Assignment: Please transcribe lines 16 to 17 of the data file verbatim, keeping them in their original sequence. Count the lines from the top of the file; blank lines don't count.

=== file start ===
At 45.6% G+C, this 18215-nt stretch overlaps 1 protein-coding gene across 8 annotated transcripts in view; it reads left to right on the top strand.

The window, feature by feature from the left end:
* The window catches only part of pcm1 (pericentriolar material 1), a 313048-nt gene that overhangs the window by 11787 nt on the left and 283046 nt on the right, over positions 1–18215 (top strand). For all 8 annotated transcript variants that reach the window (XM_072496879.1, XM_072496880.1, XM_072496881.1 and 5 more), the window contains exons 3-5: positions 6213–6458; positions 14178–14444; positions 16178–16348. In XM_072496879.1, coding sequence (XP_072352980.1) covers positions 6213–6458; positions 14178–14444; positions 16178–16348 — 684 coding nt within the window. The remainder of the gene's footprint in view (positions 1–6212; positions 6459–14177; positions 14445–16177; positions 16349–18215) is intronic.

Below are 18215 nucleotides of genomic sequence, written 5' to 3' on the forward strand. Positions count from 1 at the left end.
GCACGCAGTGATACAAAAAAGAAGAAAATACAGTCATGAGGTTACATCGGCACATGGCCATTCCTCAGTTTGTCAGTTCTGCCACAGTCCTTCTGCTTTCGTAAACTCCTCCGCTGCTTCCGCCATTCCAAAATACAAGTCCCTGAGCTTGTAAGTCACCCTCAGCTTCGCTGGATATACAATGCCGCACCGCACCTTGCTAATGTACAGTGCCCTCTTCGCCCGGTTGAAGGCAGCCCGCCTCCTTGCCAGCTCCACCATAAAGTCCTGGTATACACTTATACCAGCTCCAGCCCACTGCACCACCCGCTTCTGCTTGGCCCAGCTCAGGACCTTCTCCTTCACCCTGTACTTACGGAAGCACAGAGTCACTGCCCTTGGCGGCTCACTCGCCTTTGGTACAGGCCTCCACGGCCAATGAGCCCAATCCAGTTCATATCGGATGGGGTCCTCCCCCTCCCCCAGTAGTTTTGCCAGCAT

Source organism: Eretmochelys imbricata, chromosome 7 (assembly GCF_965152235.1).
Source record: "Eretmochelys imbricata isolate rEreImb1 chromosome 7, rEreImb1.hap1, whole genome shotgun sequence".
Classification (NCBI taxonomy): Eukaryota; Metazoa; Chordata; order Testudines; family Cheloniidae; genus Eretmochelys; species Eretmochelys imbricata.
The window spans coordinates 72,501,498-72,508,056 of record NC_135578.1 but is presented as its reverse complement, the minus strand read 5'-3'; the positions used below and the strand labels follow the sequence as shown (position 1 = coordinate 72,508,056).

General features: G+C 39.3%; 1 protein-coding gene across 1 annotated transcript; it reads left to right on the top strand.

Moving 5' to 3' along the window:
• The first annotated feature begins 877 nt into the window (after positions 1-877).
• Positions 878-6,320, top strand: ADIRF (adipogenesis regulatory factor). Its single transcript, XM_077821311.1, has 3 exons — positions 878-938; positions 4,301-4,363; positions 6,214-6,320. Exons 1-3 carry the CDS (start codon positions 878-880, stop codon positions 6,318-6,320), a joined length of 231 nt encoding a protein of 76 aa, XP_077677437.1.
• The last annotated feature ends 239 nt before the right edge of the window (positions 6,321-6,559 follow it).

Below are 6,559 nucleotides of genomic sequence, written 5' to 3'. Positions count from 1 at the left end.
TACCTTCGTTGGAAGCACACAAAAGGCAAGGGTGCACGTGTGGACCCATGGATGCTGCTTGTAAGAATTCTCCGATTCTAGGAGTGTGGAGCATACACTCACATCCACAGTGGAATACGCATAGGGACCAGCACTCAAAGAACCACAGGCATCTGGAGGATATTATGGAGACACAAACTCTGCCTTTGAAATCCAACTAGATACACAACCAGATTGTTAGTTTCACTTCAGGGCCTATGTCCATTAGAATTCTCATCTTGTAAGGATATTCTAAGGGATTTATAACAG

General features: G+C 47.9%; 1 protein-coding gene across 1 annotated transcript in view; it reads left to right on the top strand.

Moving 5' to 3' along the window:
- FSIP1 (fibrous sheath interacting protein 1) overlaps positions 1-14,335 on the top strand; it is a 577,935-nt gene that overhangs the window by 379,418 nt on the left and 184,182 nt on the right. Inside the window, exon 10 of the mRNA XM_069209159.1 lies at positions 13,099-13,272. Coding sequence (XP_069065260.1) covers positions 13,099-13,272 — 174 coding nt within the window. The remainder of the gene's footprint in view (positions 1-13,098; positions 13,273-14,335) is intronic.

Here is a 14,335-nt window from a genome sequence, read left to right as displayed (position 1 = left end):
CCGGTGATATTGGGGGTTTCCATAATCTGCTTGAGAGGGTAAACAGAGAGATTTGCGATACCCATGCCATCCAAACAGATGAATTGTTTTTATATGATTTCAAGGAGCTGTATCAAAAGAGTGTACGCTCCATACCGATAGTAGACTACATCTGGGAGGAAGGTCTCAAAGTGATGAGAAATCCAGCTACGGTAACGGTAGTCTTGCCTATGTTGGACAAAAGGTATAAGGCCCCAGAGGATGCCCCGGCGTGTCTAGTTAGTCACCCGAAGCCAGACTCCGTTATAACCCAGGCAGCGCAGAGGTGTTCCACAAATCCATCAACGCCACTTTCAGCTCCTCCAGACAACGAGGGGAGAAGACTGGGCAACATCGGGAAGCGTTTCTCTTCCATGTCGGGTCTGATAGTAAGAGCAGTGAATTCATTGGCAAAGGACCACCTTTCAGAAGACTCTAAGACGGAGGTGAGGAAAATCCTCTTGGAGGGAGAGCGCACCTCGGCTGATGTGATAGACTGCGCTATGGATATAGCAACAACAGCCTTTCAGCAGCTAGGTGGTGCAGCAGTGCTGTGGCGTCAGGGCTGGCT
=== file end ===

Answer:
TACCTTCGTTGGAAGCACACAAAAGGCAAGGGTGCACGTGTGGACCCATGGATGCTGCTTGTAAGAATTCTCCGATTCTAGGAGTGTGGAGCATACACTCACATCCACAGTGGAATACGCATAGGGACCAGCACTCAAAGAACCACAGGCATCTGGAGGATATTATGGAGACACAAACTCTGCCTTTGAAATCCAACTAGATACACAACCAGATTGTTAGTTTCACTTCAGGGCCTATGTCCATTAGAATTCTCATCTTGTAAGGATATTCTAAGGGATTTATAACAG

General features: G+C 47.9%; 1 protein-coding gene across 1 annotated transcript in view; it reads left to right on the top strand.